September 12, 2006

Vivekananda modifies classical Vedanta

For the discerning historian, it is apparent that Vivekananda significantly modifies the classical Vedanta, and that his modifications are not derivative of the traditional interpretations; no, they appear as the expression of something new...Hacker also occasionally used the term "Neo-Vedanta" to refer to the writings of religious thinkers and writers within Neo-Hinduism whose orientation was more specifically Vedantic, figures such as Swami Vivekananda (1863-1902), Aurobindo Ghose (1872-1950), and the noted intellectual historian and statesman, Sarvepalli Radhakrishnan (1888-1975).
During his time at college, Narendra became acquainted with European philosophy. He studied the positivism of John Stuart Mill and Auguste Comte, the scepticism of David Hume, and the agnostic thought of Herbert Spencer. The works of these European philosophers had been exerting their influence in Bengal for some time. Comte was particularly well known in Bengal. Enthusiasts in Europe had sent positivist "missionaries" to Bengal at one time to spread the word, and Comte came to have a dedicated following there. Thomas Paine's Age of Reason (1794) had, over a period of time, been translated into Bengali. Hume was taught at the Hindu College in Calcutta. And the empiricism and Utilitarianism of J.S. Mill were well known among Bengali intellectuals. Rammohan Roy himself had corresponded with Jeremy Bentham, John Stuart's mentor.
Throughout most of his youth, Narendra maintained a belief in God, a belief that was in part shaped by the teachings of the Brahma Samaj. But as a result of his study of European positivism, in particular Mill's Three Essays on Religion, his faith in theism collapsed. This shattering of his faith was a significant event in the life of young Narendra, and it eventually helped orient him away from theism and motivate him to move toward the Vedanta and Yoga...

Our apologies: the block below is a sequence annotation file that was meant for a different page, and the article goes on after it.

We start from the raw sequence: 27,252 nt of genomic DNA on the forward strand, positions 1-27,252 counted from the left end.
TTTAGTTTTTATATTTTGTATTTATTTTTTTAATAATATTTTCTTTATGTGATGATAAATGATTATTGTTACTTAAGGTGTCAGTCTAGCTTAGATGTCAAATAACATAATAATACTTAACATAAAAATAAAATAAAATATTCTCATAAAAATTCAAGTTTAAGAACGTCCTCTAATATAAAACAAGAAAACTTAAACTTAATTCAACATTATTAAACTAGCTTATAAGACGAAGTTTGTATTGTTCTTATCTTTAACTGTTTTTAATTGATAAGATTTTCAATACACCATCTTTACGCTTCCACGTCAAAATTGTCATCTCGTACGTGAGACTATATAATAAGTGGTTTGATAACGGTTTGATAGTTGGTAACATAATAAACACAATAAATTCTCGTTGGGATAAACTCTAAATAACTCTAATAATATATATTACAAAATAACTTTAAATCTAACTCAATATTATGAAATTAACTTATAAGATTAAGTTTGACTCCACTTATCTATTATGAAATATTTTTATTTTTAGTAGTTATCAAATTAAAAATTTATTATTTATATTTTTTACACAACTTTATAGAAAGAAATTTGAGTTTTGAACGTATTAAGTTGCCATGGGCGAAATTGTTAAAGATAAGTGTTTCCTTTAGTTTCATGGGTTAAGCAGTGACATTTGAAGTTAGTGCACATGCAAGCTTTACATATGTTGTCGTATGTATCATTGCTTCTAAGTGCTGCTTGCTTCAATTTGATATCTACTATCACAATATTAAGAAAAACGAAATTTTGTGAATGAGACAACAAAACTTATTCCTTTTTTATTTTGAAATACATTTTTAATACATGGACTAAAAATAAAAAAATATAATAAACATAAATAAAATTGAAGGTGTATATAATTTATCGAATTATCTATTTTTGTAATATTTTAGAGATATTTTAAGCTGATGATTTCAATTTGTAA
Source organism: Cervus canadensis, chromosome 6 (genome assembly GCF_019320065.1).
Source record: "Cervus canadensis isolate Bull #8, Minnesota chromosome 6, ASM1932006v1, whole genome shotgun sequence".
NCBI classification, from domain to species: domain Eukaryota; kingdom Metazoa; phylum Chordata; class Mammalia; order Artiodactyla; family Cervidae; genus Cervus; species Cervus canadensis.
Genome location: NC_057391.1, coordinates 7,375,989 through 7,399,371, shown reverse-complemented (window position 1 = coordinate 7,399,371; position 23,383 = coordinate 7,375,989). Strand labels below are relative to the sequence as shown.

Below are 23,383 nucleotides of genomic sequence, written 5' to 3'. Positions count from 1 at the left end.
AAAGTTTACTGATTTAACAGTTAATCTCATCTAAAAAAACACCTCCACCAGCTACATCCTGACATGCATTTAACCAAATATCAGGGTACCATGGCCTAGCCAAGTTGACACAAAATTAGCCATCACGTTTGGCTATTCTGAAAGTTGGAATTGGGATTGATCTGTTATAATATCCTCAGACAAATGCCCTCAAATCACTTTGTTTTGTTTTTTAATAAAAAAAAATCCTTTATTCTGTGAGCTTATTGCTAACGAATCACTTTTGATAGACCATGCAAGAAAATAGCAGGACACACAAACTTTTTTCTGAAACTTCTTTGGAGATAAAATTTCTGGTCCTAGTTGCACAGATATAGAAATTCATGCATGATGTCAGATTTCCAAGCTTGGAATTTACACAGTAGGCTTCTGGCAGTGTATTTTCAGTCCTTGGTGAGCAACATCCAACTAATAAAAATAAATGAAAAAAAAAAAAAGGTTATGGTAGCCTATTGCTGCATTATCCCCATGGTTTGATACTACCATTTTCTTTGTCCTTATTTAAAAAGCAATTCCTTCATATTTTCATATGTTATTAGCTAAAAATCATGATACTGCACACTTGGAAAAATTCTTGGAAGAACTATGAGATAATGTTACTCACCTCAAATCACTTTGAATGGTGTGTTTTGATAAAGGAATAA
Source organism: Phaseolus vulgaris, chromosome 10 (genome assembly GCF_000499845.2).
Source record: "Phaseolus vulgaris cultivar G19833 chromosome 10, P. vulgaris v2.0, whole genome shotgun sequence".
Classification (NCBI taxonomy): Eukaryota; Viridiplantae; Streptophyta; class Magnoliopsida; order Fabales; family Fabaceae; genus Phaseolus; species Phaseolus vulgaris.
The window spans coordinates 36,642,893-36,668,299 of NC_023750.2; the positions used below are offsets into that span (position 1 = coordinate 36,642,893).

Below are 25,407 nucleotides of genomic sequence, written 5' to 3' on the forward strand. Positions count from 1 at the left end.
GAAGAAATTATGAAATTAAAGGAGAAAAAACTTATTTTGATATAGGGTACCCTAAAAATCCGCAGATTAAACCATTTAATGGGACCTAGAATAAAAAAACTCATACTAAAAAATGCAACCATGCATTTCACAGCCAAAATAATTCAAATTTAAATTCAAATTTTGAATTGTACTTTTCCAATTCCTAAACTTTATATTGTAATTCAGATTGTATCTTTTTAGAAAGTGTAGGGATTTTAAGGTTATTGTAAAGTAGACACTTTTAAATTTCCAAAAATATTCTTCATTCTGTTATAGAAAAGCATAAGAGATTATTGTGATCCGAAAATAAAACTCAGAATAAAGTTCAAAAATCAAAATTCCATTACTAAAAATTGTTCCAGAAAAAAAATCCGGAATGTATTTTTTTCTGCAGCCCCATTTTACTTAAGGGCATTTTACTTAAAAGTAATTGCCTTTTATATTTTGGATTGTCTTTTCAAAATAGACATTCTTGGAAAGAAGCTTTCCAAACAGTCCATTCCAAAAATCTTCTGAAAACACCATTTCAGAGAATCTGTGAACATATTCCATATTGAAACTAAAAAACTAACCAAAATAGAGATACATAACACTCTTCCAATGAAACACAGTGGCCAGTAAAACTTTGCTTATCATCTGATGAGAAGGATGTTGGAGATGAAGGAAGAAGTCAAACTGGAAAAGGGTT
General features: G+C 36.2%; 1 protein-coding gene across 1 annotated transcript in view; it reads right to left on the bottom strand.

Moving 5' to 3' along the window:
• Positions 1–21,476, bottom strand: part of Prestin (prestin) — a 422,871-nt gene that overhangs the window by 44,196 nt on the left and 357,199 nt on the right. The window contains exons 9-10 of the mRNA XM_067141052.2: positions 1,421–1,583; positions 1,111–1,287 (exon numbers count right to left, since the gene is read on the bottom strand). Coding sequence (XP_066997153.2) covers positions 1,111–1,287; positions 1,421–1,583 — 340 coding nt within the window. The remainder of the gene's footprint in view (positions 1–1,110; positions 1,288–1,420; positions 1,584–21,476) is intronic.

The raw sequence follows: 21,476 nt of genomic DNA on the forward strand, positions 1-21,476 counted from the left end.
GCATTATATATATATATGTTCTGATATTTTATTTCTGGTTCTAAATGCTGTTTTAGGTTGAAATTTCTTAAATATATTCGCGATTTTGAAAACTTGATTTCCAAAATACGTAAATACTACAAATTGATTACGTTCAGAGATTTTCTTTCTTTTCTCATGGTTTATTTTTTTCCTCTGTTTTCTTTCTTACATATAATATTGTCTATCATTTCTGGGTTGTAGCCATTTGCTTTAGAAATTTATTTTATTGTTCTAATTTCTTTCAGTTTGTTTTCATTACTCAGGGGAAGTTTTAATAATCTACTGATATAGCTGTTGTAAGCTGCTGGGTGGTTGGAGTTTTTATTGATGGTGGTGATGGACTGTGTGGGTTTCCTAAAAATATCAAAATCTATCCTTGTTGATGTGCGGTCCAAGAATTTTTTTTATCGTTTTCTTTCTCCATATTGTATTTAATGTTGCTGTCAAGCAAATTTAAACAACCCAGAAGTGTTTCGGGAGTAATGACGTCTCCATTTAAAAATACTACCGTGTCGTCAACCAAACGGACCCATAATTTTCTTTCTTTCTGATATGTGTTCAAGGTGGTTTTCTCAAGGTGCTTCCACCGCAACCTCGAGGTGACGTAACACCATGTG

Some time after these events, one of Narendra's friends, Bajendranath Seal, introduced him to the metaphysical monism of Advaita Vedanta and to the Hegelian concept of reason ("the real is the rational, and the rational is the real"). With Bajendra's help, Narendra was able to construct a philosophical perspective that allowed him to ameliorate the effect that positivism and scepticism had exerted upon him. This perspective combined Vedanta with elements of rationalism. This amalgam remained with Narendra throughout his life, and he eventually came to understand Advaita Vedanta as particularly capable of resisting the Enlightenment critique of religion...
While in the West, he experienced American and European civilization and culture. This exposure to Western lifestyles, and culture in general, was another formative factor in the thought of Vivekananda. Throughout Vivekananda's writings we find stereotyped descriptions of the "West." Most typically, the West is "materialistic" and dominated, as he puts it, by the ideals of "eating and drinking." But he acknowledges that Europe and America have mastered the "outer world," and he contrasts this with the Indian mastery of the "inner world." Like Keshab Chandra Sen, Vivekananda speaks of the value of an exchange of learning between the two "complementary" cultures...
posted by kelamuni at 11:35 AM Canada Explorations in Neo-Vedanta and Perennialism Further Reading From Paul Hacker, Philology and Confrontation: Paul Hacker on Traditional and Modern Hinduism, Wilhelm Halbfass, editor

1 comment:

  1. AnonymousJuly 07, 2007

    interesting article. swami vivekananda was so wise. check out for more quotes by vivekananda.